Man Kept in Hawaiian Mental Hospital for Over 2 Years in Case of Mistaken Identity

Joshua Spriestersbach, 50, was arrested in 2017 after an officer misidentified him as Thomas Castleberry, a man whom Spriestersbach had never met.

Joshua Spriestersbach

Image provided by Vedanta Griffith

Joshua Spriestersbach

A case of mistaken identity landed a man in a mental institution for nearly three years.

According to the Associated Press, Joshua Spriestersbach was falsely arrested in 2017 after he fell asleep outside a Honolulu homeless shelter. The now-50-year-old man said he was assumed he was being arrested for violating the city’s ban on sleeping on public sidewalks; however, it turns out the officer had misidentified Spriestersbach as Thomas Castleberry—a fugitive who had an outstanding probation warrant stemming from a 2006 drug case.

The Hawaii Innocence Project, a nonprofit that supports the wrongfully convicted, filed a petition Monday asking the court to vacate Spriestersbach’s arrest. The organization said it is unclear how the officer mistook Spriestersbach for Castleberry, as the two men never met and there is no indication that Spriestersbach ever identified himself as the wanted man. Though he allegedly told officers they had arrested the wrong guy, he was ultimately committed to the Hawaii State Hospital, where he remained for two years and eight months.

“The more Mr. Spriestersbach vocalized his innocence by asserting that he is not Mr. Castleberry, the more he was declared delusional and psychotic by the H.S.H. staff and doctors and heavily medicated,” the petition read. “It was understandable that Mr. Spriestersbach was in an agitated state when he was being wrongfully incarcerated for Mr. Castleberry’s crime and despite his continual denial of being Mr. Castleberry and providing all of his relevant identification and places where he was located during Mr. Castleberry’s court appearances, no one would believe him or take any meaningful steps to verify his identity and determine that what Mr. Spriestersbach was telling the truth — he was not Mr. Castleberry.”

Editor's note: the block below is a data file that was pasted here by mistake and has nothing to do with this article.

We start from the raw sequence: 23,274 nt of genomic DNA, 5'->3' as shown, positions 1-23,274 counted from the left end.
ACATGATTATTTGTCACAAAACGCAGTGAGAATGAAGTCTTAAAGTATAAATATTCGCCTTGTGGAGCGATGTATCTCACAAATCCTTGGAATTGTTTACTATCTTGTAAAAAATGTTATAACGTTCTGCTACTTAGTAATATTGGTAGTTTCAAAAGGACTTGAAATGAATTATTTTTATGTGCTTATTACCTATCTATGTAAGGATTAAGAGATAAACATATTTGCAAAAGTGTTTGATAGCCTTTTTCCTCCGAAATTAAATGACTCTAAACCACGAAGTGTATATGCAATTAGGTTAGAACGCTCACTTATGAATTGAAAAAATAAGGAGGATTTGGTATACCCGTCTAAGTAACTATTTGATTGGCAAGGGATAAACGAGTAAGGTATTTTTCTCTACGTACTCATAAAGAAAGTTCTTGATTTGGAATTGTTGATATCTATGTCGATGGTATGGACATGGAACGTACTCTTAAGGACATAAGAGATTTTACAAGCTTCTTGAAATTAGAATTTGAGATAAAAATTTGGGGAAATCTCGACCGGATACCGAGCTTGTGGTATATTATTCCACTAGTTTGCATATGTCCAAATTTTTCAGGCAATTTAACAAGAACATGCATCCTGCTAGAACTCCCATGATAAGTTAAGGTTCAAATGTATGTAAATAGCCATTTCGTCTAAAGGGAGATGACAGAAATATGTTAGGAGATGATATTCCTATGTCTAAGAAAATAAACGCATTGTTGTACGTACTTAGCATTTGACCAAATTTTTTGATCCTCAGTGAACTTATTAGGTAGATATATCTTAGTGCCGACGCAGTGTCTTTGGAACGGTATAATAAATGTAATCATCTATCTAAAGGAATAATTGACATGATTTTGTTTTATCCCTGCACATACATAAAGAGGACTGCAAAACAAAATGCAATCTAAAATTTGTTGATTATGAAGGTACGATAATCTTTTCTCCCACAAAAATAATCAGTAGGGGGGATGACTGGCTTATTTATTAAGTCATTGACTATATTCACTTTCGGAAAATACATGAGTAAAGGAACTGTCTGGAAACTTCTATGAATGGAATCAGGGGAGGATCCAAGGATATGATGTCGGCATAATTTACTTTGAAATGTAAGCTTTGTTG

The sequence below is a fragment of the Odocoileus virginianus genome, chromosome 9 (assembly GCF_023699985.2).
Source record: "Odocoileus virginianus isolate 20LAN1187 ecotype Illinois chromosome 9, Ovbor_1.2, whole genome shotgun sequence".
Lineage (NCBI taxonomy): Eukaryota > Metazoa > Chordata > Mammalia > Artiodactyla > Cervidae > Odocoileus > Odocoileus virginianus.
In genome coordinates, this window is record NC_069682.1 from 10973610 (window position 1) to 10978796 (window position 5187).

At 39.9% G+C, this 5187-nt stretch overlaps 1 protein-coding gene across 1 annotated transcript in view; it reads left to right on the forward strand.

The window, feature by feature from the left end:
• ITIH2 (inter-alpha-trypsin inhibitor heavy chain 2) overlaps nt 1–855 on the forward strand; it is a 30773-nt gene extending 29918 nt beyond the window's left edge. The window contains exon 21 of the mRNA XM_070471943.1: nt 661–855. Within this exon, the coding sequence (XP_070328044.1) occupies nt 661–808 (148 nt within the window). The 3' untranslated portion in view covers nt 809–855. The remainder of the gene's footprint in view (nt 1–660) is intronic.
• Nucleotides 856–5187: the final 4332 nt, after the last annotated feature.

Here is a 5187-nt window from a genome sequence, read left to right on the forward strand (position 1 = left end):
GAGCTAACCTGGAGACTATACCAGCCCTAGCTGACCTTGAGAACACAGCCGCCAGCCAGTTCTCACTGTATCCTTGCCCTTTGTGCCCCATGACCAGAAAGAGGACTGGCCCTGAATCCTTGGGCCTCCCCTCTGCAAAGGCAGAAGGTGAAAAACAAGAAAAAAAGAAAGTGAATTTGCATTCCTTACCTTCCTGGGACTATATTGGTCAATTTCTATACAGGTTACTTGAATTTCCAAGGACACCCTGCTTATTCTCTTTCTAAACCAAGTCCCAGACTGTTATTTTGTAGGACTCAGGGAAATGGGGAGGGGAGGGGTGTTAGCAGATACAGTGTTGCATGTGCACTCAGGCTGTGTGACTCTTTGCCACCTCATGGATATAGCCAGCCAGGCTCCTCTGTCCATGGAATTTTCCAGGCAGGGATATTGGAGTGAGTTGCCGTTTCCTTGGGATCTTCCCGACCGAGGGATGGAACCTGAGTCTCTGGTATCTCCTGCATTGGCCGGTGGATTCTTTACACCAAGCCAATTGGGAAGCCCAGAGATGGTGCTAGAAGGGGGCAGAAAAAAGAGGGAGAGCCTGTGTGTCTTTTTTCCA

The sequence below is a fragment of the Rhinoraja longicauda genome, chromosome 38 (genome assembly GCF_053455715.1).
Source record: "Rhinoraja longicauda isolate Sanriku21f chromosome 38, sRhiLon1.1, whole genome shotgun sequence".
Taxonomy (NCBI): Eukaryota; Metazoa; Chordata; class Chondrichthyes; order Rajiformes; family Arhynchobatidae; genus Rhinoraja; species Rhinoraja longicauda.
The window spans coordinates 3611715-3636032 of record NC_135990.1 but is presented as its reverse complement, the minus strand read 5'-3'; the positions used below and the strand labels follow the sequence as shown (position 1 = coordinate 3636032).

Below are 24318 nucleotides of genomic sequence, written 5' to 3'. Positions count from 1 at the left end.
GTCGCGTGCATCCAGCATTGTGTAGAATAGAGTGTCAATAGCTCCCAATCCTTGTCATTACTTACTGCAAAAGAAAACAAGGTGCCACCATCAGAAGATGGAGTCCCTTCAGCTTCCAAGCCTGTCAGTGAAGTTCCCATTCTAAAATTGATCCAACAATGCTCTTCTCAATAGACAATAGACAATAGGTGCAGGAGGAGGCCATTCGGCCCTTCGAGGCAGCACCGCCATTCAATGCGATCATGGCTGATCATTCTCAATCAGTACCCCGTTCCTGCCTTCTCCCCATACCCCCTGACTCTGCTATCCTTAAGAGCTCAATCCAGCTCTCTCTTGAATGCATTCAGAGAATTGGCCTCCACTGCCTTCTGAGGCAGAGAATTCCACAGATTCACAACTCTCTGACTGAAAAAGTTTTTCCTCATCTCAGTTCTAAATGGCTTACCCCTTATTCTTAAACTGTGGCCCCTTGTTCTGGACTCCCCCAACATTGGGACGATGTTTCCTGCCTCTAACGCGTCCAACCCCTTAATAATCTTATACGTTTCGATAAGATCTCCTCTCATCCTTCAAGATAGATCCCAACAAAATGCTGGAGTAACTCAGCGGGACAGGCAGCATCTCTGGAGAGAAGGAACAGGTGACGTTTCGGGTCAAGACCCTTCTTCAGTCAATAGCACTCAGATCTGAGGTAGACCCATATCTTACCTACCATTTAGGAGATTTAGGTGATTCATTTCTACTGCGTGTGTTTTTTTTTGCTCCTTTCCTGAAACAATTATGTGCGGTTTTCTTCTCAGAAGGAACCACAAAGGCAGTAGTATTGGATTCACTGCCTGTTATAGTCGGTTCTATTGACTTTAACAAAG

Spriestersbach’s legal team says the ordeal could’ve been avoided had officers simply cross-referenced the men’s fingerprints and photos. It wasn’t until years later that a psychiatrist asked a detective to come to the facility and verify that Spriestersbach was wrongfully institutionalized. Court documents also point out that officers could’ve determined this for themselves, as a search would’ve shown that the real Castleberry had been in an Alaskan prison since 2016.

After the detective reviewed fingerprints and photographs to confirm Spriestersbach wasn’t the man officers believed him to be, Hawaii officials released Spriestersbach in early 2020.

“A secret meeting was held with all of the parties, except Mr. Spriestersbach, present,” the filing read. “There is no court record of this meeting or no public court record of this meeting. No entry or order reflects this miscarriage of justice that occurred or a finding that Mr. Spriestersbach is not Thomas Castleberry.”

Spriestersbach now lives with his sister, Vedanta Griffith, in Vermont. She told the Associated Press that her brother is so traumatized by the events that he now refuses to leave her property.

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